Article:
Activists listen as Senate Democrats speak during a news conference demanding action on gun control legislation after a gunman killed 19 children and two teachers in a Texas elementary school this week, on Capitol Hill on Thursday, May 26, 2022 in Washington, DC.
Jabin Botsford | The Washington Post | Getty Images
The fury over how to respond to yet another mass shooting in the United States reveals an uncomfortable reality for the country’s corporate leaders: in many cases, it’s no longer possible to avoid getting involved in public political debate. The pressure from customers and employees alike is too strong.
In our latest CNBC|Momentive Workforce Survey, more than half of workers in the U.S. (56%) say they approve of business leaders speaking out about social and political issues, but there’s a big catch: far fewer (32%) say they would back their own company’s leadership regardless of what they were advocating.
Women are more likely than men, younger workers are more likely than older workers, and — most dramatically — Blacks, Asians, and Hispanics are more likely than whites to say they approve of business leaders who speak up. But partisan differences trump all the above demographic disparities: 71% of Democrats say they would approve of business leaders who speak out on political issues, compared with just 45% of Republicans.
Those partisan differences are key because they’re exactly the reason why business leaders often avoid speaking about politics altogether. With such strong partisan divisions on any issue, taking a side can have drastic consequences. If they do choose to speak out, business leaders risk driving away workers who disagree with them politically. In fact, if employees see their bosses expressing political views that are not consistent with their own, a significant number would walk away from their jobs.
Four in 10 workers (40%) say they would be very or somewhat likely to quit a job if their organization took a stand on a political issue that they do not agree with. Some of the same workers who are most eager to see corporate leaders speak out are also the most likely to leave. Almost half (48%) of young workers ages 18-24 say they would be likely to quit if they disagree with a political stance taken by leaders at their company.
Similarly, even though Democrats (much more than Republicans) are the ones pushing for business leaders to jump into the political fray, they’re also quicker to say they would quit their job if their company takes a stand on a political issue they don’t like.
For C-suite leaders, the risk can be greater than the reward inside the realm of politics. Executives who work so hard to gain the trust of their employees can quickly squander all of that hard-earned respect.
But politics might not be as problematic for most workers as these topline numbers make it appear. Evidence from this survey indicates that workers may self-select into working at companies whose leaders espouse the same political beliefs as their own.
Most workers report feeling very aligned with their current employers politically: 66% say they consider their company’s position on political issues to be “about right,” while the rest are split between those who think their employer is “too liberal” (14%) and “too conservative” (14%).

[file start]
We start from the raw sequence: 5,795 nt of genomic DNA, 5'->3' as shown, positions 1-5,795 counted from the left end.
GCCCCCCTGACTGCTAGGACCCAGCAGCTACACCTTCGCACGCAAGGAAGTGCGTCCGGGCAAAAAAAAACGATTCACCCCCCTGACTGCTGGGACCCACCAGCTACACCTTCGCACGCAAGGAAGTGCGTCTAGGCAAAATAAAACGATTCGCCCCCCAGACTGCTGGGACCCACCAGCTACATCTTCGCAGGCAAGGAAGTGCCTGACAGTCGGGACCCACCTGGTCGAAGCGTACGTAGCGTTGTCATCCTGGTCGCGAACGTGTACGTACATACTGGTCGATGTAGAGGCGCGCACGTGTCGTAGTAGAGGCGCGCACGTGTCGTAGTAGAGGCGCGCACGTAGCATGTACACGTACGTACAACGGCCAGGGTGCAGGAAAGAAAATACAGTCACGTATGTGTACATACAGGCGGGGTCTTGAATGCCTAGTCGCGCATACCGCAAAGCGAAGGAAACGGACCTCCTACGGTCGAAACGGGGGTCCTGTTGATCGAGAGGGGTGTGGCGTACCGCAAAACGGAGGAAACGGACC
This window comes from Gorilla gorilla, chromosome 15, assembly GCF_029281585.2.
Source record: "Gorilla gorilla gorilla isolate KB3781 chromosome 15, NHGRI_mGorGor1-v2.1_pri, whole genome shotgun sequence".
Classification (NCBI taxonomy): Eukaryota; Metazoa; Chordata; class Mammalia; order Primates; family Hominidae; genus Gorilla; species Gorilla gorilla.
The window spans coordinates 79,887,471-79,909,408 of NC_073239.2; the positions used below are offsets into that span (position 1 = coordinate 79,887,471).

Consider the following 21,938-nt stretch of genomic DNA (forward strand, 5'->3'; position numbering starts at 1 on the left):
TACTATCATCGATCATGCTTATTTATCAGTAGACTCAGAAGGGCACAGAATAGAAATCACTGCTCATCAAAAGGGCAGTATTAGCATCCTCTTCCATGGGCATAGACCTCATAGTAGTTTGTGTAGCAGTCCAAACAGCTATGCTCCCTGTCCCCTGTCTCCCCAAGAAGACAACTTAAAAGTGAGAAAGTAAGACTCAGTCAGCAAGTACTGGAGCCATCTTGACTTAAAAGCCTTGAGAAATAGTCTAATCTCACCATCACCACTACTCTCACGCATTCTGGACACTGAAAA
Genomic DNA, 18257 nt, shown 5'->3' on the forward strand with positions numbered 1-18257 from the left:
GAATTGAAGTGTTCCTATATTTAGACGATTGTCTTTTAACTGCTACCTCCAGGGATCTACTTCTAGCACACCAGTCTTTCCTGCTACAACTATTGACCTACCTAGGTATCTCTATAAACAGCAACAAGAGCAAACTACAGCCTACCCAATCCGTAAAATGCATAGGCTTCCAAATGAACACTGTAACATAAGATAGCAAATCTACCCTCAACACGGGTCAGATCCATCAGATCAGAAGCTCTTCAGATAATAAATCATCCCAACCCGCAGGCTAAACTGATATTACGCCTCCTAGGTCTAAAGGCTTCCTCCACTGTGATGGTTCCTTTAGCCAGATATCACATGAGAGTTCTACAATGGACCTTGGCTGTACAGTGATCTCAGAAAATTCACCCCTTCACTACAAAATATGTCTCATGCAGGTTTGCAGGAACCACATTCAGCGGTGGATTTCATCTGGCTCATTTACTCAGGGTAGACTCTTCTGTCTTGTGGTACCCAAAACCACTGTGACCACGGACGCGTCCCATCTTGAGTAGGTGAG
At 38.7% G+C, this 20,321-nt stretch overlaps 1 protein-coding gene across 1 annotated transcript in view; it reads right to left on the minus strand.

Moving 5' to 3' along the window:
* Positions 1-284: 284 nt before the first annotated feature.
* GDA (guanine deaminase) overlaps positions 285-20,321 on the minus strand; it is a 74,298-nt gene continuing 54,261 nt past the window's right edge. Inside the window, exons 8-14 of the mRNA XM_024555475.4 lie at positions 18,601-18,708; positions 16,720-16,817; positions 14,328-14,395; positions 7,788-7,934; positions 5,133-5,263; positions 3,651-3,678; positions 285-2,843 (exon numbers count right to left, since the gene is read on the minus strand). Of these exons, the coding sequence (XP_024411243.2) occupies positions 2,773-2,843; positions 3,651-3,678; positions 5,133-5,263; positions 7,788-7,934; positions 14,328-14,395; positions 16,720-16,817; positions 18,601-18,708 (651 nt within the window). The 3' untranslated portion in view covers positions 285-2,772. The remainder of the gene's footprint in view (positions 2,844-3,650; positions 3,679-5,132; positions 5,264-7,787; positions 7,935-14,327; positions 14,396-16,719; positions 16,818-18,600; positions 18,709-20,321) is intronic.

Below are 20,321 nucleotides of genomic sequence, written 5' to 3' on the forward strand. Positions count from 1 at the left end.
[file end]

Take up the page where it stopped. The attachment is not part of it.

Whether they actually follow through on quitting or whether that’s just an empty threat, it’s clear the balance of power in the job market is currently tipping toward workers, and management is wary of doing anything that risks upsetting their workforce. But what makes this even trickier is that the conversation is constantly shifting, giving business leaders ample opportunities to stray from the recommended course of action.
This latest round of the Workforce Survey was fielded May 10-16 among more than 9,000 workers nationwide, and the political discourse at the time was dominated by news of the leak of a Supreme Court decision that would overturn Roe v. Wade. Yet just a week later, the national conversation has already moved on – albeit temporarily – to focus on gun control, after several horrific shootings at a grocery store in Buffalo, New York, a church in Laguna Woods, California, and an elementary school in Uvalde, Texas.
As the political focus shifts, we can expect the support for business leaders who speak out to shift as well. Every political issue has a different level of relevance for different individuals; some may care more about issues related to reproductive health and gender, while others may be more motivated by racial justice, gun control, or any other social issue.
In fact, we’re already seeing evidence for the effect of issue salience in these survey results, which are all slightly muted compared with the responses to the same survey questions one year ago. In April of last year, 60% of workers in the U.S. said they approved of business leaders speaking out on social and political issues, four points higher than today.
Last year’s poll was conducted amidst a wave of news events — including heightened anti-Asian discrimination, voting disenfranchisement in Georgia, and the trial of Derek Chauvin — that prompted business leaders to wade into politics in a very visible way. Over the past 12 months, support for leaders who speak out on politics decreased consistently across all demographic groups and partisan affiliations. As the political winds continue to shift, workers’ pressure on executives to speak out or stay silent will shift as well.